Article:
By Paul K. Emerson
TAC State Financial Analyst
The House Appropriations Committee (HAC), chaired by Rep. John Otto (R-Dayton), met on May 18 to hear testimony from the Legislative Budget Board (LBB) on two of its 19 interim charges — reducing the reliance on general revenue dedicated (GR-D) balances and examining the constitutional spending limits.
According to current data and testimony presented by the LBB, there are more than 200 GR-D accounts which were enacted for a particular legislative purpose, but over the past 20 years these accounts have been held and used for certifying and balancing the state’s budget. This legislative action is permissible under section 403.095 of the Texas Government Code. 129 of these GR-D accounts were used to certify the current state budget in fiscal years 2016-17.
In January 2015, there was an estimated $11.5 billion in GR-D accounts available for appropriation. Only $7.8 billion was actually appropriated during the 84th Legislative Session for fiscal years 2016-17, while $3.4 billion was used for certification purposes. This amount is slightly less than the $4.6 billion used to certify the state budget during the previous biennium (FY 2014-15). This reduction was primarily due to the passage of HB 7 during the 83rd Legislature, Regular Session in 2013 which established an ongoing process to reduce reliance on GR-D account balances.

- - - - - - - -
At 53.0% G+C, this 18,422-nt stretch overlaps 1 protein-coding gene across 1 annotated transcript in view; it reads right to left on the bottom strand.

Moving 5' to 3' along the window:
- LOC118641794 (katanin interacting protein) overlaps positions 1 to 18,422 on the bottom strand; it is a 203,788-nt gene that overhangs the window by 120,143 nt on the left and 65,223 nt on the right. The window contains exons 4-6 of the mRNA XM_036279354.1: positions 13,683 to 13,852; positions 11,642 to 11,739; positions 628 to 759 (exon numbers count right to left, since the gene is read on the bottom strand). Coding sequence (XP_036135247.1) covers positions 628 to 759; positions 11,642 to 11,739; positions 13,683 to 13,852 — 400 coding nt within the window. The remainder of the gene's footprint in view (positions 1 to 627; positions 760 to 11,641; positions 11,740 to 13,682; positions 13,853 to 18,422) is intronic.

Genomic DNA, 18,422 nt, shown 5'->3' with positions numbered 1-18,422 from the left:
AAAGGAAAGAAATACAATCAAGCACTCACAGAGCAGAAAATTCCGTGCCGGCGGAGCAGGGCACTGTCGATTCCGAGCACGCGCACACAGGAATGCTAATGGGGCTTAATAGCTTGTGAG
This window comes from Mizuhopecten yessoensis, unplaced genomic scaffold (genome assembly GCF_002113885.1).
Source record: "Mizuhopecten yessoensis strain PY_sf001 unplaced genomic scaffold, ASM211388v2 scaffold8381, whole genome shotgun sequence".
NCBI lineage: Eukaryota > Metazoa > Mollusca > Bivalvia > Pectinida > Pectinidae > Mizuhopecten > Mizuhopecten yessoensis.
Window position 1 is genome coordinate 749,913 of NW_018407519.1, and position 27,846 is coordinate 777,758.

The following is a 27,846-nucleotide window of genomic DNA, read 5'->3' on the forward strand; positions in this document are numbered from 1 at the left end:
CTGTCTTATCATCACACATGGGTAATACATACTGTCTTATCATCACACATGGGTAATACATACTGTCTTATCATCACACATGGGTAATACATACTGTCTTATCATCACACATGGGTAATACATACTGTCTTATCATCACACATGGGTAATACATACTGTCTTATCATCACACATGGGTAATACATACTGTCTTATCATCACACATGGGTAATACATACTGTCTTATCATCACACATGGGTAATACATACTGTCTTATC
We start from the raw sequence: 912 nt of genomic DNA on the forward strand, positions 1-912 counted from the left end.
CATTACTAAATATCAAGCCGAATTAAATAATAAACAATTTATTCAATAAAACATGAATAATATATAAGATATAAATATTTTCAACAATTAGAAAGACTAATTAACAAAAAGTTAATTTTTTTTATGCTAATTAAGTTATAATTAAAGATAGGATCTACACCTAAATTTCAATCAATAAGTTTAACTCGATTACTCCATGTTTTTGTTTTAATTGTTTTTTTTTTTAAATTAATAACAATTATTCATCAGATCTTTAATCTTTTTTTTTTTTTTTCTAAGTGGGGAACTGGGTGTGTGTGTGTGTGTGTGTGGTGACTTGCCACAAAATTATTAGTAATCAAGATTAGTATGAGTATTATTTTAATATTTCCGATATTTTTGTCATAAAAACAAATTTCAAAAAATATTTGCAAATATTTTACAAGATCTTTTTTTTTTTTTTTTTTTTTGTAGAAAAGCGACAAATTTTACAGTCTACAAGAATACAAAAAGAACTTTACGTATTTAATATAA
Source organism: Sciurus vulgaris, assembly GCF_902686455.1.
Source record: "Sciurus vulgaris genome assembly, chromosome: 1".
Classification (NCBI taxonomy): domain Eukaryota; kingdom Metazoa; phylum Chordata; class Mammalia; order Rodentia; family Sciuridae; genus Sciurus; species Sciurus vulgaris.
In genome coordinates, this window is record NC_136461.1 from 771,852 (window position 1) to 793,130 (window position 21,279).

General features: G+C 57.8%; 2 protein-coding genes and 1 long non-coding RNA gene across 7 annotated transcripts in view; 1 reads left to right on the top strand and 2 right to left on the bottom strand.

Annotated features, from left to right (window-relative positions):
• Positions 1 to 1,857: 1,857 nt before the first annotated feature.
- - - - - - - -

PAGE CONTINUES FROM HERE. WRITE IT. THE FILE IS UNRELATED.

GR-D is appropriated in nearly all articles of the state budget, with 70 percent of GR-D being appropriated in health and human services, education and natural resources.
LBB also noted that there are four primary methods available to the Legislature that can be used to reduce reliance of
- Reducing the state of revenue collection, or capping the total collected amount;
- Increasing appropriations from GR-D accounts;
- Changing the allowable use of the account; and
- Exempting the available balance in the account from counting toward certification.
It is also worth noting that only 17 percent of the state budget is available for discretionary spending.
The committee also heard testimony on another interim charge relating to the state constitutional spending limits.
In general and without getting too technical, the Texas Constitution includes four limitations on state spending. There is the debt limit, the welfare spending limit, the pay-as-you go limit and the limit on the growth of certain appropriations. The current budget for 2016-17 is within all of these limits.
See additional information on the constitutional limitations on spending.
The next full House Appropriations Committee hearing is tentatively scheduled for July 19.